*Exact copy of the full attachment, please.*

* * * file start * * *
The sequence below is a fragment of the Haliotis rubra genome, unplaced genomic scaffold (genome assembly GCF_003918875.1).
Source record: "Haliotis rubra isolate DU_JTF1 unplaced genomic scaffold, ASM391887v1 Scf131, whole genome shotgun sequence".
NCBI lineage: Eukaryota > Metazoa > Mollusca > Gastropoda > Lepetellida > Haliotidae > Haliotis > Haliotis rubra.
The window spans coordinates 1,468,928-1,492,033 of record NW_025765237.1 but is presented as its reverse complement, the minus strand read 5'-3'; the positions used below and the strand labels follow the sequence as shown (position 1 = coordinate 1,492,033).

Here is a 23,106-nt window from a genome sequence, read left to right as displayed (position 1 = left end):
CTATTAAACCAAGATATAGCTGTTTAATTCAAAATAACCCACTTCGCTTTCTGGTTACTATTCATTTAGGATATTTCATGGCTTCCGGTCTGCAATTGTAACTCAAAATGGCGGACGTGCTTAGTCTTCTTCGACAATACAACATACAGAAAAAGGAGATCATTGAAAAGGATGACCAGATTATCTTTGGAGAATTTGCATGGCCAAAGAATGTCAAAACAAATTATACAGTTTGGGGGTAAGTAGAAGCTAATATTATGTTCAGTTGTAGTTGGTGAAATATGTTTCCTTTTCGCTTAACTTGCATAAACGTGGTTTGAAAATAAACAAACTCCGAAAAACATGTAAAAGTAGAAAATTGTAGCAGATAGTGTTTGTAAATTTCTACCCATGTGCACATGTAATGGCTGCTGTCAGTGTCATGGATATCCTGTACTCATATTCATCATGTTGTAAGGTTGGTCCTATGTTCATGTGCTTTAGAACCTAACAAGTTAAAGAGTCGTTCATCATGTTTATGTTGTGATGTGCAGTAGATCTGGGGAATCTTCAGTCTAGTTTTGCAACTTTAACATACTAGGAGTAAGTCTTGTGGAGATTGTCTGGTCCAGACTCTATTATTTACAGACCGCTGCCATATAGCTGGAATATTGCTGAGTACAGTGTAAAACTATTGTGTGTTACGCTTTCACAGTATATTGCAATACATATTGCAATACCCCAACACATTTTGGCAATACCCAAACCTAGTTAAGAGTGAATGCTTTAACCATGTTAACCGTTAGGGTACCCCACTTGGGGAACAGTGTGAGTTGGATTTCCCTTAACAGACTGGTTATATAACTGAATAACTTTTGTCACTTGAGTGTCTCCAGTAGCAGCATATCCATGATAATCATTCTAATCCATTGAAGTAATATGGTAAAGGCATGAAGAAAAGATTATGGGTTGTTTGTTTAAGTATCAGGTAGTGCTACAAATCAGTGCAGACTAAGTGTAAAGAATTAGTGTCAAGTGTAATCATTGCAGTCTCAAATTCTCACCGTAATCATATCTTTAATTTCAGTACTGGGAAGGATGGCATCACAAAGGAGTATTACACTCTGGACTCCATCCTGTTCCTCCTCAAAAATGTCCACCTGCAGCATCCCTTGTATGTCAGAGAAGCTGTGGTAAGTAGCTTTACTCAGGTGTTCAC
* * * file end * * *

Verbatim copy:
The sequence below is a fragment of the Haliotis rubra genome, unplaced genomic scaffold (genome assembly GCF_003918875.1).
Source record: "Haliotis rubra isolate DU_JTF1 unplaced genomic scaffold, ASM391887v1 Scf131, whole genome shotgun sequence".
NCBI lineage: Eukaryota > Metazoa > Mollusca > Gastropoda > Lepetellida > Haliotidae > Haliotis > Haliotis rubra.
The window spans coordinates 1,468,928-1,492,033 of record NW_025765237.1 but is presented as its reverse complement, the minus strand read 5'-3'; the positions used below and the strand labels follow the sequence as shown (position 1 = coordinate 1,492,033).

Here is a 23,106-nt window from a genome sequence, read left to right as displayed (position 1 = left end):
CTATTAAACCAAGATATAGCTGTTTAATTCAAAATAACCCACTTCGCTTTCTGGTTACTATTCATTTAGGATATTTCATGGCTTCCGGTCTGCAATTGTAACTCAAAATGGCGGACGTGCTTAGTCTTCTTCGACAATACAACATACAGAAAAAGGAGATCATTGAAAAGGATGACCAGATTATCTTTGGAGAATTTGCATGGCCAAAGAATGTCAAAACAAATTATACAGTTTGGGGGTAAGTAGAAGCTAATATTATGTTCAGTTGTAGTTGGTGAAATATGTTTCCTTTTCGCTTAACTTGCATAAACGTGGTTTGAAAATAAACAAACTCCGAAAAACATGTAAAAGTAGAAAATTGTAGCAGATAGTGTTTGTAAATTTCTACCCATGTGCACATGTAATGGCTGCTGTCAGTGTCATGGATATCCTGTACTCATATTCATCATGTTGTAAGGTTGGTCCTATGTTCATGTGCTTTAGAACCTAACAAGTTAAAGAGTCGTTCATCATGTTTATGTTGTGATGTGCAGTAGATCTGGGGAATCTTCAGTCTAGTTTTGCAACTTTAACATACTAGGAGTAAGTCTTGTGGAGATTGTCTGGTCCAGACTCTATTATTTACAGACCGCTGCCATATAGCTGGAATATTGCTGAGTACAGTGTAAAACTATTGTGTGTTACGCTTTCACAGTATATTGCAATACATATTGCAATACCCCAACACATTTTGGCAATACCCAAACCTAGTTAAGAGTGAATGCTTTAACCATGTTAACCGTTAGGGTACCCCACTTGGGGAACAGTGTGAGTTGGATTTCCCTTAACAGACTGGTTATATAACTGAATAACTTTTGTCACTTGAGTGTCTCCAGTAGCAGCATATCCATGATAATCATTCTAATCCATTGAAGTAATATGGTAAAGGCATGAAGAAAAGATTATGGGTTGTTTGTTTAAGTATCAGGTAGTGCTACAAATCAGTGCAGACTAAGTGTAAAGAATTAGTGTCAAGTGTAATCATTGCAGTCTCAAATTCTCACCGTAATCATATCTTTAATTTCAGTACTGGGAAGGATGGCATCACAAAGGAGTATTACACTCTGGACTCCATCCTGTTCCTCCTCAAAAATGTCCACCTGCAGCATCCCTTGTATGTCAGAGAAGCTGTGGTAAGTAGCTTTACTCAGGTGTTCAC